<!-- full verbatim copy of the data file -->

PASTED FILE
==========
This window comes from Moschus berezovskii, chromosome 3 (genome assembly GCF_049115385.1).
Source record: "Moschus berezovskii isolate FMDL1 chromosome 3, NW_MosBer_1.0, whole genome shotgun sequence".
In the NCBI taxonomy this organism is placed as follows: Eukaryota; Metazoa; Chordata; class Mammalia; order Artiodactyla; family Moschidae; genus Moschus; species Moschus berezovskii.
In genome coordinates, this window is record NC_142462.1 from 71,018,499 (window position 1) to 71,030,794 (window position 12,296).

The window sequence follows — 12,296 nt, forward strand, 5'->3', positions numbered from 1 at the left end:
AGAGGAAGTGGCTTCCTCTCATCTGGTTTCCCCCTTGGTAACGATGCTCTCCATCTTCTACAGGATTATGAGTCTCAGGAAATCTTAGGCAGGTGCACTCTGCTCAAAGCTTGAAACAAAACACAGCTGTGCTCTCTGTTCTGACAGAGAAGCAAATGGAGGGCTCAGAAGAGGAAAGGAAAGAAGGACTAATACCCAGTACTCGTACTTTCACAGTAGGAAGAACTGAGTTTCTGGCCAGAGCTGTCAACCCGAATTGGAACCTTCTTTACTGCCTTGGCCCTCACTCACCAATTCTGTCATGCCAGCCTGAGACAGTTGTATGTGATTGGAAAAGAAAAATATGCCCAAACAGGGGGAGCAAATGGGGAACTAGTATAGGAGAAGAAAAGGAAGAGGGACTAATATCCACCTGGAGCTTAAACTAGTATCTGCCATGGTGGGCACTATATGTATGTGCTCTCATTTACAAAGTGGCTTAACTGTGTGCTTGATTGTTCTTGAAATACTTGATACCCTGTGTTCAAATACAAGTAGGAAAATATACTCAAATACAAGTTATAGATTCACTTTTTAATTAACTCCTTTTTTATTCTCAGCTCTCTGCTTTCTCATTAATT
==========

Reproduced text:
This window comes from Moschus berezovskii, chromosome 3 (genome assembly GCF_049115385.1).
Source record: "Moschus berezovskii isolate FMDL1 chromosome 3, NW_MosBer_1.0, whole genome shotgun sequence".
In the NCBI taxonomy this organism is placed as follows: Eukaryota; Metazoa; Chordata; class Mammalia; order Artiodactyla; family Moschidae; genus Moschus; species Moschus berezovskii.
In genome coordinates, this window is record NC_142462.1 from 71,018,499 (window position 1) to 71,030,794 (window position 12,296).

The window sequence follows — 12,296 nt, forward strand, 5'->3', positions numbered from 1 at the left end:
AGAGGAAGTGGCTTCCTCTCATCTGGTTTCCCCCTTGGTAACGATGCTCTCCATCTTCTACAGGATTATGAGTCTCAGGAAATCTTAGGCAGGTGCACTCTGCTCAAAGCTTGAAACAAAACACAGCTGTGCTCTCTGTTCTGACAGAGAAGCAAATGGAGGGCTCAGAAGAGGAAAGGAAAGAAGGACTAATACCCAGTACTCGTACTTTCACAGTAGGAAGAACTGAGTTTCTGGCCAGAGCTGTCAACCCGAATTGGAACCTTCTTTACTGCCTTGGCCCTCACTCACCAATTCTGTCATGCCAGCCTGAGACAGTTGTATGTGATTGGAAAAGAAAAATATGCCCAAACAGGGGGAGCAAATGGGGAACTAGTATAGGAGAAGAAAAGGAAGAGGGACTAATATCCACCTGGAGCTTAAACTAGTATCTGCCATGGTGGGCACTATATGTATGTGCTCTCATTTACAAAGTGGCTTAACTGTGTGCTTGATTGTTCTTGAAATACTTGATACCCTGTGTTCAAATACAAGTAGGAAAATATACTCAAATACAAGTTATAGATTCACTTTTTAATTAACTCCTTTTTTATTCTCAGCTCTCTGCTTTCTCATTAATT